You may think the days of settlers exploring the frontier are long gone, but one frontier could hold the key to how the continents have come to be and where they may be headed in the future. Antarctica is bigger than the United States and Europe combined, and yet we still know very little about its geology. Parts of the continent are nearly 4 billion years old, but much of it remains difficult to study because only about 2 percent of it is exposed through the thick layers of snow and ice.
The continent was once part of an ancient supercontinent called Rodinia that formed about 1 billion years ago and since then has been a key piece in the younger supercontinents called Pangea and Gondwana. Rock samples that our Antarctic expedition collected are one of the few ways we can build a better picture of the continent hidden beneath the polar ice cap and give us a window into how continents started, formed and evolved over time. With your help, we believe we can redraw the conventional maps of these ancient supercontinents.
The in-depth study of Antarctica gives us more insight into the Earth’s past, allowing scientists to build a complete history of the planet and draw the maps of ancient supercontinents like Rodinia. Many of the major changes in the growth and breakup of supercontinents are correlated with evolution and chemistry of seawater, sea level and climate shifts. This knowledge of Antarctica and its relationship to other continents also gives us more understanding of what material the ice cap in Antarctica is built on and how stable that ice is. This information is further useful for those doing research on climate models in analyzing Earth’s current climate change.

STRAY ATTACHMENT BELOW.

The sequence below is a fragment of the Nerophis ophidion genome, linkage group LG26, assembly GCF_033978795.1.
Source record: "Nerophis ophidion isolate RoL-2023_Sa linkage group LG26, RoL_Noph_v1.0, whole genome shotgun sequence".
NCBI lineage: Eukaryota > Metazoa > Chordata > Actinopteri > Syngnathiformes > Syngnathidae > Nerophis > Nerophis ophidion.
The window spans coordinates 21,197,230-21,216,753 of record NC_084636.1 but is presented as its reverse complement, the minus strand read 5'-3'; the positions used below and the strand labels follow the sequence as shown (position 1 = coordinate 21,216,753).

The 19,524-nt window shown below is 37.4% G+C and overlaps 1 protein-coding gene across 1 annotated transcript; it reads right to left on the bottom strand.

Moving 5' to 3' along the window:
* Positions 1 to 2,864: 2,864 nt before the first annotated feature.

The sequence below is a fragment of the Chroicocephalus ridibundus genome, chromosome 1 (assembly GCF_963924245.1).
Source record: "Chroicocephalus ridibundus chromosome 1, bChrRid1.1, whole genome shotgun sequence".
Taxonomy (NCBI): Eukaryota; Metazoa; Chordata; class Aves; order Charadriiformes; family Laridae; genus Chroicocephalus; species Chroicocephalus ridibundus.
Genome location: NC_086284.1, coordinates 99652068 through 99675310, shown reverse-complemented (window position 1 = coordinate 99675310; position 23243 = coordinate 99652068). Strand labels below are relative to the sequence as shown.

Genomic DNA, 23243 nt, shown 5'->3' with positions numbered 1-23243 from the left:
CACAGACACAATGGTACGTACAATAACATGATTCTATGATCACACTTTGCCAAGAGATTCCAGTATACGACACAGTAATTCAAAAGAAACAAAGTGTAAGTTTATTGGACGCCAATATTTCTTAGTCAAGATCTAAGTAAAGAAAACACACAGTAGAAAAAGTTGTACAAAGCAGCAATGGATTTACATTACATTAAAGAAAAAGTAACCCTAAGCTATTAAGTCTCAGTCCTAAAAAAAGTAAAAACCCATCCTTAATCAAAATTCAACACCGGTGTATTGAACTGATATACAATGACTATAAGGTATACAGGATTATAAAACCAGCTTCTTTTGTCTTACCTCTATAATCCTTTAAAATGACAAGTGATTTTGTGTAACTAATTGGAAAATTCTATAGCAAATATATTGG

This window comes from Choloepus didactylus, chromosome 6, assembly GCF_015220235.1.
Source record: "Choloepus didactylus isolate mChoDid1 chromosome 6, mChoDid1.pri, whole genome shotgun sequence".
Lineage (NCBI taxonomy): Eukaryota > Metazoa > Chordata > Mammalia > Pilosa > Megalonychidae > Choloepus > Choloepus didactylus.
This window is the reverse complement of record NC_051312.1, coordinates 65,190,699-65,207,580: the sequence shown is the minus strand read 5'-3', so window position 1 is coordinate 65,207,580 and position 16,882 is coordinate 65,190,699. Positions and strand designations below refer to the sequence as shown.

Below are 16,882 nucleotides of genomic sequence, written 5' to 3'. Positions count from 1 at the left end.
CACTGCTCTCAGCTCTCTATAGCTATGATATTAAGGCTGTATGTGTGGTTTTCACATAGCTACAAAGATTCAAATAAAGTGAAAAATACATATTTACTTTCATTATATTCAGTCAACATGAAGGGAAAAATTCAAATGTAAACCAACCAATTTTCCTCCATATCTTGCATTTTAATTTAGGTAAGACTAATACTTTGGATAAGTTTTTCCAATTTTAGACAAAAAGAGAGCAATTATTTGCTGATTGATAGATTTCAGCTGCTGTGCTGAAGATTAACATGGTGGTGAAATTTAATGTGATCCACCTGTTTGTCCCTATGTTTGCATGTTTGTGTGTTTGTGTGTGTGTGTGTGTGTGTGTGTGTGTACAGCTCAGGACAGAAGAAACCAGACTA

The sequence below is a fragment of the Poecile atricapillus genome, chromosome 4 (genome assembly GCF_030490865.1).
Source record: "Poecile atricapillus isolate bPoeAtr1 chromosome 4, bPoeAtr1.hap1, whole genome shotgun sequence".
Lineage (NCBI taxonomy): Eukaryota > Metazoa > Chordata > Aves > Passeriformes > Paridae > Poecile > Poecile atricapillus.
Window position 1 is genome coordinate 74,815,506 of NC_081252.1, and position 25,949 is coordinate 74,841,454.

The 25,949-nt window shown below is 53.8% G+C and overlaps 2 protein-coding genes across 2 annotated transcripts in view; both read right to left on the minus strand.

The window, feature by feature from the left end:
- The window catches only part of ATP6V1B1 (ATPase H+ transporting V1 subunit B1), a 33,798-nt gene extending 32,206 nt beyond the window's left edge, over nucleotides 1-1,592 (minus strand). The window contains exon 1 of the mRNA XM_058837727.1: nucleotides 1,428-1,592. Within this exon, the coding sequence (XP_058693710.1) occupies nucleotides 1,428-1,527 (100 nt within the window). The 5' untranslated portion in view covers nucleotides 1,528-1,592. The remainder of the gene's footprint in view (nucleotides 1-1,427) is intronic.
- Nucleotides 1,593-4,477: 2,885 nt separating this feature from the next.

Thus far, our research team has amassed a large collection of samples from our expedition to the Arctic. But the process of fully analyzing the samples is very expensive. Because these samples from remote regions of Antartica were so difficult to gather, it’s important that we get as much information as possible out of them. Your donation would help us do gather significant data on the rock samples that would not otherwise be possible.
John Goodge teaches geology at the University of Minnesota in Duluth. He taught at Southern Methodist University in Dallas before moving to UMD, where he teaches undergraduate and graduate courses in petrology, tectonics, and general earth science.
John’s main research interest is in tectonic evolution of the continents — how continental crust is generated, how it is deformed, how it is transformed during metamorphism, and the rates at which these processes operate. He is particularly interested in the growth of continents over time, the formation of mountain belts, and the assembly and breakup of supercontinents.
The tectonic evolution of Antarctica, which represents the last frontier of continental geology, presents very exciting research opportunities. Goodge has focused on two key problems — formation and evolution of the continental crust of East Antarctica, one of Earth’s oldest continents (up to about 3.8 billion years old), and development of the Ross Orogen mountain belt (active about 500 million years ago).